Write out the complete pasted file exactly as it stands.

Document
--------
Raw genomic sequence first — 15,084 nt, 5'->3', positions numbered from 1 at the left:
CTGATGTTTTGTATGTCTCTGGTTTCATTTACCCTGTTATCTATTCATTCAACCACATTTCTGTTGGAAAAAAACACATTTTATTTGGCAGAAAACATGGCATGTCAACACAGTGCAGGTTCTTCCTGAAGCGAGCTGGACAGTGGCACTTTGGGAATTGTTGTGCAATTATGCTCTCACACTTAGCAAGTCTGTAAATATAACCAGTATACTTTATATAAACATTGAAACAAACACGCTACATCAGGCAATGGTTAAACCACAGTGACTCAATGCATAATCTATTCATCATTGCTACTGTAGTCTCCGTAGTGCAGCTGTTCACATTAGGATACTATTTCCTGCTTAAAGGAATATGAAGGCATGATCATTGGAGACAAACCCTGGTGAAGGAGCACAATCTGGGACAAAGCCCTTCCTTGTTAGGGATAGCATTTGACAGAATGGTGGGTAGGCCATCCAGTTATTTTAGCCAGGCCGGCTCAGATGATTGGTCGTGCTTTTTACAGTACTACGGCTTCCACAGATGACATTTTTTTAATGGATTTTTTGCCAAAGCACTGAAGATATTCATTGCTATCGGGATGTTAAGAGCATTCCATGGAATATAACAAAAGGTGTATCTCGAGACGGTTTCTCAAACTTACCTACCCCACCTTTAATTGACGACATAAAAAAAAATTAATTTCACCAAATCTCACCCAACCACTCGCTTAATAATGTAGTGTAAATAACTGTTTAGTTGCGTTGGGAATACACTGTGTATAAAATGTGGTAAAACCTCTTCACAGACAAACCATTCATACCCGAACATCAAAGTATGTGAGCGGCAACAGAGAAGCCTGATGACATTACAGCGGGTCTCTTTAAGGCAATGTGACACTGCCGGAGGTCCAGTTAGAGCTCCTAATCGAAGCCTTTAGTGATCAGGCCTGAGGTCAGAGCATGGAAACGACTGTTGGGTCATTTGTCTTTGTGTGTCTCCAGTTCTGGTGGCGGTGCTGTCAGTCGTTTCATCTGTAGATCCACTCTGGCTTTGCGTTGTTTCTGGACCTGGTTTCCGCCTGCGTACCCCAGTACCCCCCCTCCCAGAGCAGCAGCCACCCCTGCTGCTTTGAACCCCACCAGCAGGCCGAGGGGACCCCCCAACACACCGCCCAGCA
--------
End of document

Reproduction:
Raw genomic sequence first — 15,084 nt, 5'->3', positions numbered from 1 at the left:
CTGATGTTTTGTATGTCTCTGGTTTCATTTACCCTGTTATCTATTCATTCAACCACATTTCTGTTGGAAAAAAACACATTTTATTTGGCAGAAAACATGGCATGTCAACACAGTGCAGGTTCTTCCTGAAGCGAGCTGGACAGTGGCACTTTGGGAATTGTTGTGCAATTATGCTCTCACACTTAGCAAGTCTGTAAATATAACCAGTATACTTTATATAAACATTGAAACAAACACGCTACATCAGGCAATGGTTAAACCACAGTGACTCAATGCATAATCTATTCATCATTGCTACTGTAGTCTCCGTAGTGCAGCTGTTCACATTAGGATACTATTTCCTGCTTAAAGGAATATGAAGGCATGATCATTGGAGACAAACCCTGGTGAAGGAGCACAATCTGGGACAAAGCCCTTCCTTGTTAGGGATAGCATTTGACAGAATGGTGGGTAGGCCATCCAGTTATTTTAGCCAGGCCGGCTCAGATGATTGGTCGTGCTTTTTACAGTACTACGGCTTCCACAGATGACATTTTTTTAATGGATTTTTTGCCAAAGCACTGAAGATATTCATTGCTATCGGGATGTTAAGAGCATTCCATGGAATATAACAAAAGGTGTATCTCGAGACGGTTTCTCAAACTTACCTACCCCACCTTTAATTGACGACATAAAAAAAAATTAATTTCACCAAATCTCACCCAACCACTCGCTTAATAATGTAGTGTAAATAACTGTTTAGTTGCGTTGGGAATACACTGTGTATAAAATGTGGTAAAACCTCTTCACAGACAAACCATTCATACCCGAACATCAAAGTATGTGAGCGGCAACAGAGAAGCCTGATGACATTACAGCGGGTCTCTTTAAGGCAATGTGACACTGCCGGAGGTCCAGTTAGAGCTCCTAATCGAAGCCTTTAGTGATCAGGCCTGAGGTCAGAGCATGGAAACGACTGTTGGGTCATTTGTCTTTGTGTGTCTCCAGTTCTGGTGGCGGTGCTGTCAGTCGTTTCATCTGTAGATCCACTCTGGCTTTGCGTTGTTTCTGGACCTGGTTTCCGCCTGCGTACCCCAGTACCCCCCCTCCCAGAGCAGCAGCCACCCCTGCTGCTTTGAACCCCACCAGCAGGCCGAGGGGACCCCCCAACACACCGCCCAGCA